MONTEREY, Calif. -- In the Navy, the term “white hat” can refer to either the uniform item or the person wearing it; part of a long-standing naval tradition whereby Sailors are referred to by a distinguishing uniform item, like “brown shoes” for aviators or “red shirts” for ordnance handlers.
Also known as the “Dixie cup”, the white hat is worn by enlisted Sailors from seaman recruit to petty officer first class; a vast segment of men and women in all stages of their naval careers from new boot camp graduates to Sailors preparing for retirement at 20 years of service.
White Hats, referring to the people, make up the beating heart of every command, and are typically numerous enough that groups like the First Class Petty Officer Association and Junior Sailor Association can exist separately from one another.
However, at Information Warfare Training Command (IWTC) Monterey, there are a total of just 16 staff members at the E-6 and below ranks, so these associations are combined into one organization; the White Hats Association (WHA).
The stated mission of IWTC Monterey’s WHA is to, “Pursue a common interest in promoting the general welfare of all members by preserving and demonstrating the core values of the United States Navy in an environment to educate and enrich the lives of our members by promoting goodwill, camaraderie, and demonstrating a sense of responsibility in support of the local community.”
In executing this mission, the WHA places emphasis on mentorship, developing leadership skills, promoting fellowship, and heading up events that bring the command together and improve morale. They plan events like the command holiday party and spring picnic, but they also do so much more.
Collectively, they represent the first line of engagement with some of the Navy’s newest recruits.
“Every part of a Sailor’s life [at IWTC Monterey] is touched by a White Hat,” said Cryptologic Technician (Interpretive) 1st Class Erik Oehrtman. “White Hats have the majority of day-to-day interaction with IWTC Monterey’s more than 600 students, nearly all of whom are attending classes at the Defense Language Institute, one of the most challenging and demanding schools in all of the Department of Defense.”
The WHA meets weekly to collaborate, share ideas and discuss what issues can be resolved at their level. Their small numbers mean creativity and efficiency are a must.
“We strive to transcend the boundaries of what was thought possible for E-6 and below,” said Cryptologic Technician (Interpretive) 1st Class Joel Kelly, president of the association.
As with any initial entry training school, there are always disciplinary issues for new Sailors who may be struggling to adjust to the norms of military life. This would normally mean a schedule packed full of Disciplinary Review Boards (DRB), but the WHA came up with a better way.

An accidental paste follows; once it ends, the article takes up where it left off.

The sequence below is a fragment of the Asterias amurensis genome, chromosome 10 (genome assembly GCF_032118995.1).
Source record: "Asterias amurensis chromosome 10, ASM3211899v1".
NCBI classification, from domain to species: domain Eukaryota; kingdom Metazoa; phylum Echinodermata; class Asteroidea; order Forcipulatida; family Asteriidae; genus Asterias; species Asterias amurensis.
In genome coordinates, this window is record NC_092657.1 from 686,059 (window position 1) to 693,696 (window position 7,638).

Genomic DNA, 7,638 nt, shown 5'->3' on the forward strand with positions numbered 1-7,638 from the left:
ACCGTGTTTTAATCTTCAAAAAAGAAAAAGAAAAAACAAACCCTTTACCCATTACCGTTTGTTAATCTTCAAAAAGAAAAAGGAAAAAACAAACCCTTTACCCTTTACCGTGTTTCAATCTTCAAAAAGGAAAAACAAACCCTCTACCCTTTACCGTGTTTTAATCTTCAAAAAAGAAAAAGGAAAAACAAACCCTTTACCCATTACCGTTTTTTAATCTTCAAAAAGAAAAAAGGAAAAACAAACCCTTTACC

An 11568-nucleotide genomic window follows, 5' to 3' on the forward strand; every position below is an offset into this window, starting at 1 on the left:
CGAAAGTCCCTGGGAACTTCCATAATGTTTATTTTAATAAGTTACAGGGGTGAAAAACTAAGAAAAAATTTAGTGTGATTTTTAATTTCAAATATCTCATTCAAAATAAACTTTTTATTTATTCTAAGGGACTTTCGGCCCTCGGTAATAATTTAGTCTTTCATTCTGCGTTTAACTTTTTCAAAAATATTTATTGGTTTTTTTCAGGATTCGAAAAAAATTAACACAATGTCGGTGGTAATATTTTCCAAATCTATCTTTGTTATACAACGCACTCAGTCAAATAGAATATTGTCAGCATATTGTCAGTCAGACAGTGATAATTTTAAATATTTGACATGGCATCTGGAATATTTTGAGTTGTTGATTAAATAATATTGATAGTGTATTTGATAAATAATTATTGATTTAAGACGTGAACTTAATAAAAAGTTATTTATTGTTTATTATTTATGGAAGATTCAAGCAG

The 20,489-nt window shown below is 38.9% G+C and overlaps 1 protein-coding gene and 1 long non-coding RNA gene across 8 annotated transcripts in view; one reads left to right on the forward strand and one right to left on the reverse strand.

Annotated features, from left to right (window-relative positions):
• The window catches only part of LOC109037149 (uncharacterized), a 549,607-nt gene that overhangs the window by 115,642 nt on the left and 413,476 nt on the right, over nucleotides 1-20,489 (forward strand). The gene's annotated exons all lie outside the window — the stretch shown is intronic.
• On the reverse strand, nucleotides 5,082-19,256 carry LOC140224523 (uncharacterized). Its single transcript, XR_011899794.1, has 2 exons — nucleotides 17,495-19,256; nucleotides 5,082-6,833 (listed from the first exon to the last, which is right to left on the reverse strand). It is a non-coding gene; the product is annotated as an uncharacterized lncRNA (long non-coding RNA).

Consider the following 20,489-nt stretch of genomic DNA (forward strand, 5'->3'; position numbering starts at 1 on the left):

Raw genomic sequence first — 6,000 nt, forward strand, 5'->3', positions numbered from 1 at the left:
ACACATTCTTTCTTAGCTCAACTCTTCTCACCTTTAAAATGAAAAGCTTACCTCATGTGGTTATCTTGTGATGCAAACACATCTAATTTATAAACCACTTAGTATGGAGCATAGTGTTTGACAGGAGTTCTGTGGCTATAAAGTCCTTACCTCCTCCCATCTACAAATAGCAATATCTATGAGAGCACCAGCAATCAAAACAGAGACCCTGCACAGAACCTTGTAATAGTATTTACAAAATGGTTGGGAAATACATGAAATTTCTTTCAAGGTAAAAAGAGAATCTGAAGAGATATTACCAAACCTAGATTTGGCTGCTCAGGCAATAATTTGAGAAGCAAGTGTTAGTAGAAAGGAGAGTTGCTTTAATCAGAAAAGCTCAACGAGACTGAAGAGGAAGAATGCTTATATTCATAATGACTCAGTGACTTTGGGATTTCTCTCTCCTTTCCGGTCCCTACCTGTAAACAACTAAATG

They instituted the White Hats Intervention Program to address these problems earlier and at a lower level. They identify students who are on track for disciplinary trouble and intervene to address deficiencies through candid discussion, mentorship, and then determine a corrective course of action. Many students have been saved from having to go before the chiefs at DRB through this program.
“The White Hats Association serves as an essential piece in developing the future of the CTI community,” said Lt. Cmdr. Andrew Michalowicz, IWTC Monterey’s executive officer. “The day-to-day leadership I witness in the interactions between our petty officers and the CTI initial entry trainees is the cornerstone of Sailorization at IWTC Monterey. Their professionalism and dedication is the perfect example for our students to emulate as they progress through the ranks. I would say that our White Hats Association embodies what Naval Education and Training Command had in mind when developing the Navy Military Training program.”
IWTC Monterey, as part of the Center for Information Warfare Training, provides a continuum of foreign language training to Navy personnel, which prepares them to conduct information warfare across the full spectrum of military operations.
With four schoolhouse commands, two detachments, and training sites throughout the United States and Japan, CIWT is recognized as Naval Education and Training Command’s top learning center for the past three years. Training over 21,000 students every year, CIWT delivers trained information warfare professionals to the Navy and joint services. CIWT also offers more than 200 courses for cryptologic technicians, intelligence specialists, information systems technicians, electronics technicians, and officers in the information warfare community.
For more on Information Warfare Training Command Monterey, visit http://www.netc.navy.mil/centers/ciwt/IWTCmonterey/ and http://www.monterey.army.mil/Service_Units/IWTC_Monterey.html , or find them on Facebook.
For news from the Center for Information Warfare Training organization, visit www.navy.mil/local/cid/, www.netc.navy.mil/centers/ciwt/, www.facebook.com/NavyCIWT, or www.twitter.com/NavyCIWT.